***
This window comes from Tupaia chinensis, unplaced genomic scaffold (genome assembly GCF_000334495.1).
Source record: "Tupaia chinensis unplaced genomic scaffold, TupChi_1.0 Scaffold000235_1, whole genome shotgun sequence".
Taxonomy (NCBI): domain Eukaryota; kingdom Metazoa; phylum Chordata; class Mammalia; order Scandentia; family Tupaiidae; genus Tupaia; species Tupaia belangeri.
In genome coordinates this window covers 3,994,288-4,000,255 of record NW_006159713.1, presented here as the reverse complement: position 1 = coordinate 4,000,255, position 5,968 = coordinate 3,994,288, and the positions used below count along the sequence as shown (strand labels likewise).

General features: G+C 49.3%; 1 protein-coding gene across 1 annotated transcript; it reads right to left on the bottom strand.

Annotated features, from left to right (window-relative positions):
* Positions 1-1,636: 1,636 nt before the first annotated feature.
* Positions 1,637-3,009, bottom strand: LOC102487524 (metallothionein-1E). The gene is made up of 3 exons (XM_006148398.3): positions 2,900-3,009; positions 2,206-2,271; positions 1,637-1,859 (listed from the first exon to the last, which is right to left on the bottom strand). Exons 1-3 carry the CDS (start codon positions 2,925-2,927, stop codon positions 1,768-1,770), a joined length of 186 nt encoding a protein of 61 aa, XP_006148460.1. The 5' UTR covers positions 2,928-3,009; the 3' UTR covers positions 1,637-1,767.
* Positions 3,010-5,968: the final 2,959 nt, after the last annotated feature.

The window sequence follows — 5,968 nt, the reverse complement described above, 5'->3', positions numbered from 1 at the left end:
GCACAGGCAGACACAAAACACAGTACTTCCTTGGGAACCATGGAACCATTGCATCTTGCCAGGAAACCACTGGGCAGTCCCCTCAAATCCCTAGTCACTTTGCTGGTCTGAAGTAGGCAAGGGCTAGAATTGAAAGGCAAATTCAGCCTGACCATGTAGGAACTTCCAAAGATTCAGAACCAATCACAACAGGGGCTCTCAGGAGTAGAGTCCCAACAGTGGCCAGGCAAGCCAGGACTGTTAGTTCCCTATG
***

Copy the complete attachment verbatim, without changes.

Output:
This window comes from Tupaia chinensis, unplaced genomic scaffold (genome assembly GCF_000334495.1).
Source record: "Tupaia chinensis unplaced genomic scaffold, TupChi_1.0 Scaffold000235_1, whole genome shotgun sequence".
Taxonomy (NCBI): domain Eukaryota; kingdom Metazoa; phylum Chordata; class Mammalia; order Scandentia; family Tupaiidae; genus Tupaia; species Tupaia belangeri.
In genome coordinates this window covers 3,994,288-4,000,255 of record NW_006159713.1, presented here as the reverse complement: position 1 = coordinate 4,000,255, position 5,968 = coordinate 3,994,288, and the positions used below count along the sequence as shown (strand labels likewise).

General features: G+C 49.3%; 1 protein-coding gene across 1 annotated transcript; it reads right to left on the bottom strand.

Annotated features, from left to right (window-relative positions):
* Positions 1-1,636: 1,636 nt before the first annotated feature.
* Positions 1,637-3,009, bottom strand: LOC102487524 (metallothionein-1E). The gene is made up of 3 exons (XM_006148398.3): positions 2,900-3,009; positions 2,206-2,271; positions 1,637-1,859 (listed from the first exon to the last, which is right to left on the bottom strand). Exons 1-3 carry the CDS (start codon positions 2,925-2,927, stop codon positions 1,768-1,770), a joined length of 186 nt encoding a protein of 61 aa, XP_006148460.1. The 5' UTR covers positions 2,928-3,009; the 3' UTR covers positions 1,637-1,767.
* Positions 3,010-5,968: the final 2,959 nt, after the last annotated feature.

The window sequence follows — 5,968 nt, the reverse complement described above, 5'->3', positions numbered from 1 at the left end:
GCACAGGCAGACACAAAACACAGTACTTCCTTGGGAACCATGGAACCATTGCATCTTGCCAGGAAACCACTGGGCAGTCCCCTCAAATCCCTAGTCACTTTGCTGGTCTGAAGTAGGCAAGGGCTAGAATTGAAAGGCAAATTCAGCCTGACCATGTAGGAACTTCCAAAGATTCAGAACCAATCACAACAGGGGCTCTCAGGAGTAGAGTCCCAACAGTGGCCAGGCAAGCCAGGACTGTTAGTTCCCTATG